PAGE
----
Terms of the Agreement

Though the BREXIT has officially happened but currently Britain is under a 11 month ‘Transition Period’ where it will decide further course of action while abiding by Bloc’s rules. During this period Britain can avail the benefits of being in EU while not actually being in it. According to Brexit Withdrawal Agreement, the first day outside EU for Britain can be postponed further also, but it doesn’t seem happening as Boris Johnson has already ruled out any such chances.

Right from 1st January 2021, the people of UK will no longer be EU citizens, though the passport holders will be able to work and travel within EU and UK might face some Tariffs on its exports which it was not facing earlier. The UK will be still following the EU rules but will have no say in making them as Article 50 is over once and for all. While EU always wanted UK to stay back but at the same time UK can’t have its cake and eat it, ie, retaining the benefits while diverging from the rules.

Belgian cartoonist Lectrr on the Brexit : PoliticalHumor

The Complications

Actually after the notice came regarding Brexit back in 2017, a two year departure path was set so due date would have fallen on 29th March 2019, but due to hardline pro Brexit not favoring MAY’s BREXIT deal, saying it might trap Britain in European market … it got delayed. MAY’s statement after becoming PM was “the British people voted for change… And it is the job of this government to deliver it” … but speaking is always easier than doing. She projected her vision for BREXIT on Feb 2, 2017. According to it UK would …

  • not be seeking membership of the EU’s single market
  • pursue a new strategic partnership with the EU
  • pursue a new customs arrangement with the EU to secure new trade agreements with other countries bilaterally and in wider groupings.

It was ‘Hard Brexit’ MAY regularly pleaded for more time and after much debate, October 31st was agreed. But after JOHNSON took over, he faced some resentment asking for some cushion or we can say opt for ‘Soft Brexit’ to have some Cushion to face the sudden blow. Now, JOHNSON had to seek 3 month extra time (though he said he would rather be ‘Dead in a Ditch’ than do so). Also, UK owes $39 Billion which it has to pay by the due date.

Video] Brexit explained: What happens when the UK leaves the EU?

What will be the Impact on Britain and Rest of the Europe

It is clear that what will be the actual impact and it will come out with time. While the Britishers will be able to work freely anywhere in the EU during the transition period, but after that they will have to register and seek permission for the same. This is a big blow for the working age youngsters as they wanted at least ‘Free Travel’ to be a part of the agreement even after BREXIT. Though government assures that Britain will not have to face deportation or loss, truth is that the moment will cast a long shadow of material consequence.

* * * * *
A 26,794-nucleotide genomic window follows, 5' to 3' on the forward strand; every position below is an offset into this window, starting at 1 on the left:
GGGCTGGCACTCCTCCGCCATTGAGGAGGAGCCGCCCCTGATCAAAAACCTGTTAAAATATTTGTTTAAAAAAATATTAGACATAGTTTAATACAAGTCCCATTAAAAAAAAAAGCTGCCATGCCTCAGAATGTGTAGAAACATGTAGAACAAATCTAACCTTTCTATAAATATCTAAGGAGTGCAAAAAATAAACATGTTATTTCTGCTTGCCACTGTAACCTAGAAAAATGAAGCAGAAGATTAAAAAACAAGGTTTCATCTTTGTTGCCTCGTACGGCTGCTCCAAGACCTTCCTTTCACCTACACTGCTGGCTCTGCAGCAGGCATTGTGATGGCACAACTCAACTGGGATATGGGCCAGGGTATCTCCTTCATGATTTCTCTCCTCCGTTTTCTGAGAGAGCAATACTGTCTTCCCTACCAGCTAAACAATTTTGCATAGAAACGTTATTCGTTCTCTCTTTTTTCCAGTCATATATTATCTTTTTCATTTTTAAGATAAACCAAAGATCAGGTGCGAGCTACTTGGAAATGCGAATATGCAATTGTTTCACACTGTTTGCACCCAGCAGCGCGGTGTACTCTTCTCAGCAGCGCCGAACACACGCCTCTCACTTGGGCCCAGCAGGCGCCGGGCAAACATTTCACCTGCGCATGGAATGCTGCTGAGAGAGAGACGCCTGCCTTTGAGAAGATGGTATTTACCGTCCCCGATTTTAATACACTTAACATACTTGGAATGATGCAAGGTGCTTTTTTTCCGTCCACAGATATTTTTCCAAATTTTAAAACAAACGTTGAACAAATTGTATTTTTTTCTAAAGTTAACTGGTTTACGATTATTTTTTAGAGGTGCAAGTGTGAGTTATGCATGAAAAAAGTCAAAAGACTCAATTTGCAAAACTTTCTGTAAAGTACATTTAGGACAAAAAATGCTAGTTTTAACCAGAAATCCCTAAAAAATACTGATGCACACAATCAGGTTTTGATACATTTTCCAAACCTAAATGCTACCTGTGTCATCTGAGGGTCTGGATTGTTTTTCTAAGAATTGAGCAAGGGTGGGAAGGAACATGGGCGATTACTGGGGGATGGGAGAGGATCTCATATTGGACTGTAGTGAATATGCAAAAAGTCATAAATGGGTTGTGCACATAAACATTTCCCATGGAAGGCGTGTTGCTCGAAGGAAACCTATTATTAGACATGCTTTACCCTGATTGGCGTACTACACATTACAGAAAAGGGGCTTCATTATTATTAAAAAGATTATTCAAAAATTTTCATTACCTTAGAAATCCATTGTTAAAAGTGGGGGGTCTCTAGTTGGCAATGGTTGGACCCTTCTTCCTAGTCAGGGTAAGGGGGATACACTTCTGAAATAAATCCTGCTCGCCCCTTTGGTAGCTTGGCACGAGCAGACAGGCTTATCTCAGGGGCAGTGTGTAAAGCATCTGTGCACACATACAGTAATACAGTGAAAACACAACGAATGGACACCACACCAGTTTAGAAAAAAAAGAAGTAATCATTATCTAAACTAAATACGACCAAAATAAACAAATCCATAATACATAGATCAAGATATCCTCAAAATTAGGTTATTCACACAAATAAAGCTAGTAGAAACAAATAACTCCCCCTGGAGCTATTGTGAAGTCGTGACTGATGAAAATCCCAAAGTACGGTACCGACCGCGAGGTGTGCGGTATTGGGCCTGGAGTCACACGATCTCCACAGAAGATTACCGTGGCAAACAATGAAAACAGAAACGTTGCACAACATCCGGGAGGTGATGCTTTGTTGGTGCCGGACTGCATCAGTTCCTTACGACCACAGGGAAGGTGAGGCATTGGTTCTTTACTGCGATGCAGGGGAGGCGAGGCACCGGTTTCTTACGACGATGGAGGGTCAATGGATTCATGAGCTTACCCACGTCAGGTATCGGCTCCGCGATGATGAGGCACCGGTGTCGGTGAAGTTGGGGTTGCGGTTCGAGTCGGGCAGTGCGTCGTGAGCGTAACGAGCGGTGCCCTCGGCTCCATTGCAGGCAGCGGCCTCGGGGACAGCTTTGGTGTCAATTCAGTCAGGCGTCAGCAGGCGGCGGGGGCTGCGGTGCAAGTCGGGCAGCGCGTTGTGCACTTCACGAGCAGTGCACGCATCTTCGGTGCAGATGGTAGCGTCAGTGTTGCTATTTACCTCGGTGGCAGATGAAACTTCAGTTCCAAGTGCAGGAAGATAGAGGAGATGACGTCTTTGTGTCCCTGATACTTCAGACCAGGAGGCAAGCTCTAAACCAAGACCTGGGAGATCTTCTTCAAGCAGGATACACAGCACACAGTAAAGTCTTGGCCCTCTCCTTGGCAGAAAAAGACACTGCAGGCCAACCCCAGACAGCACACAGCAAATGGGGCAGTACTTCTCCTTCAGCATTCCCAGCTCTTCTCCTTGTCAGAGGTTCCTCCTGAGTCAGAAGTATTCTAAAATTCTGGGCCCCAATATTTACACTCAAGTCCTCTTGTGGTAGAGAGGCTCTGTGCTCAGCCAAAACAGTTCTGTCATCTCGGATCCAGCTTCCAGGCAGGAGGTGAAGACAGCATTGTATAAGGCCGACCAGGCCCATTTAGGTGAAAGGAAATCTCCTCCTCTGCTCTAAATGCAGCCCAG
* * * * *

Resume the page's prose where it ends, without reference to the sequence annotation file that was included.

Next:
Surprisingly, though it is UK who is losing out in every respect, but EU will also end being weakened economically and politically as UK was EU’s second-biggest economy, a major net budget contributor, key military force and one of the bloc’s two nuclear powers and permanent UN security council member which helped LONDON to cement its position as the Global Financial Centre. This episode has also turned up a lesson for all the Nationalist and Eurosceptic parties, as the sense of support has actually increased within the rest of the EU members.

Conclusion : What happens Now

Economy of Britain and whole of EU is set to take a fall after BREXIT (it has already taken due to COVID-19). There are many companies who are big source of employment and are thinking of relocating which will again create chaos. One thing for sure is that, it is merely the beginning of a potentially more volatile chapter of the turbulent divorce. It will have significant impacts both political and economical on both EU as well as the rest of the world. How deep are the impacts and how does everyone ‘Cushions’ it … is what matters the most.

Brexit, explained.




References :

  1. Brexit explained: how it happened and what comes next ; by Jon Henley in Paris, Jennifer Rankin in Brussels, and Lisa O’Carroll, Jan 27, 2020
  2. What’s the deal (or no-deal) with Brexit? Here’s everything explained ; by Giovanni Di Lieto, Jan 18, 2020